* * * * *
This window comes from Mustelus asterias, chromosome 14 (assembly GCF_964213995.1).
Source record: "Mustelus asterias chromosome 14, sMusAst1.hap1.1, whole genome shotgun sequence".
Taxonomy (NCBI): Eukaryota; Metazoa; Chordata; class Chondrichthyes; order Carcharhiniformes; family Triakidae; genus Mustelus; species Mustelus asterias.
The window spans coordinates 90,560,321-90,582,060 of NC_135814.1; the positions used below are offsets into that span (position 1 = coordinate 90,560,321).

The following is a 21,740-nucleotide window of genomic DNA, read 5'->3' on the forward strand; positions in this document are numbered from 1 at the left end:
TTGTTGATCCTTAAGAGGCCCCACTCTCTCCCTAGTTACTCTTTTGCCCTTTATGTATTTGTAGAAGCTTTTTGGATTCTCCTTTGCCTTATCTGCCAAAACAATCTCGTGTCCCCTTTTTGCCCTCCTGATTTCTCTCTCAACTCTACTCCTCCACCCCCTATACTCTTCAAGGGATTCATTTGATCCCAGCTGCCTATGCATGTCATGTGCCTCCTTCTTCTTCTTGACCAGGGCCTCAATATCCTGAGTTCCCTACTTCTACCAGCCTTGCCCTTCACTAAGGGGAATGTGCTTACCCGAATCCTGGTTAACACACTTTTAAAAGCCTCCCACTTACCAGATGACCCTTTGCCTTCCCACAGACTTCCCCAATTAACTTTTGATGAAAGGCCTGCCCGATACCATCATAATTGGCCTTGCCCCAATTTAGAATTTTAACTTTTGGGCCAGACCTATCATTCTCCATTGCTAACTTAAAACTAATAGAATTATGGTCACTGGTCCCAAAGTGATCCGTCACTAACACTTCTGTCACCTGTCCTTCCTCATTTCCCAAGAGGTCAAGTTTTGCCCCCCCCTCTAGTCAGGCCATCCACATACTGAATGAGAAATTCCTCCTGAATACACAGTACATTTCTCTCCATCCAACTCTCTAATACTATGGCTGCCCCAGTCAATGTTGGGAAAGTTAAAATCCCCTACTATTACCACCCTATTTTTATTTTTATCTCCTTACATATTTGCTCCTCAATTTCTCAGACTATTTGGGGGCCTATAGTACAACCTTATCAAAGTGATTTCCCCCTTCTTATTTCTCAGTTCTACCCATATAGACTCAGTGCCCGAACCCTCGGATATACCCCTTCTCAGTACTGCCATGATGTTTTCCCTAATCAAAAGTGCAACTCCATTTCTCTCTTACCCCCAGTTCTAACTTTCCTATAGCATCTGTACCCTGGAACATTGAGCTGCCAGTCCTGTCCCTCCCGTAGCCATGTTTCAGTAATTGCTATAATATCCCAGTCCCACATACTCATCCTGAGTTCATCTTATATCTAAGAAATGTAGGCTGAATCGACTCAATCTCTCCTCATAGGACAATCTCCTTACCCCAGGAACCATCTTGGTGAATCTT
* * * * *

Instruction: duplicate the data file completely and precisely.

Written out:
This window comes from Mustelus asterias, chromosome 14 (assembly GCF_964213995.1).
Source record: "Mustelus asterias chromosome 14, sMusAst1.hap1.1, whole genome shotgun sequence".
Taxonomy (NCBI): Eukaryota; Metazoa; Chordata; class Chondrichthyes; order Carcharhiniformes; family Triakidae; genus Mustelus; species Mustelus asterias.
The window spans coordinates 90,560,321-90,582,060 of NC_135814.1; the positions used below are offsets into that span (position 1 = coordinate 90,560,321).

The following is a 21,740-nucleotide window of genomic DNA, read 5'->3' on the forward strand; positions in this document are numbered from 1 at the left end:
TTGTTGATCCTTAAGAGGCCCCACTCTCTCCCTAGTTACTCTTTTGCCCTTTATGTATTTGTAGAAGCTTTTTGGATTCTCCTTTGCCTTATCTGCCAAAACAATCTCGTGTCCCCTTTTTGCCCTCCTGATTTCTCTCTCAACTCTACTCCTCCACCCCCTATACTCTTCAAGGGATTCATTTGATCCCAGCTGCCTATGCATGTCATGTGCCTCCTTCTTCTTCTTGACCAGGGCCTCAATATCCTGAGTTCCCTACTTCTACCAGCCTTGCCCTTCACTAAGGGGAATGTGCTTACCCGAATCCTGGTTAACACACTTTTAAAAGCCTCCCACTTACCAGATGACCCTTTGCCTTCCCACAGACTTCCCCAATTAACTTTTGATGAAAGGCCTGCCCGATACCATCATAATTGGCCTTGCCCCAATTTAGAATTTTAACTTTTGGGCCAGACCTATCATTCTCCATTGCTAACTTAAAACTAATAGAATTATGGTCACTGGTCCCAAAGTGATCCGTCACTAACACTTCTGTCACCTGTCCTTCCTCATTTCCCAAGAGGTCAAGTTTTGCCCCCCCCTCTAGTCAGGCCATCCACATACTGAATGAGAAATTCCTCCTGAATACACAGTACATTTCTCTCCATCCAACTCTCTAATACTATGGCTGCCCCAGTCAATGTTGGGAAAGTTAAAATCCCCTACTATTACCACCCTATTTTTATTTTTATCTCCTTACATATTTGCTCCTCAATTTCTCAGACTATTTGGGGGCCTATAGTACAACCTTATCAAAGTGATTTCCCCCTTCTTATTTCTCAGTTCTACCCATATAGACTCAGTGCCCGAACCCTCGGATATACCCCTTCTCAGTACTGCCATGATGTTTTCCCTAATCAAAAGTGCAACTCCATTTCTCTCTTACCCCCAGTTCTAACTTTCCTATAGCATCTGTACCCTGGAACATTGAGCTGCCAGTCCTGTCCCTCCCGTAGCCATGTTTCAGTAATTGCTATAATATCCCAGTCCCACATACTCATCCTGAGTTCATCTTATATCTAAGAAATGTAGGCTGAATCGACTCAATCTCTCCTCATAGGACAATCTCCTTACCCCAGGAACCATCTTGGTGAATCTT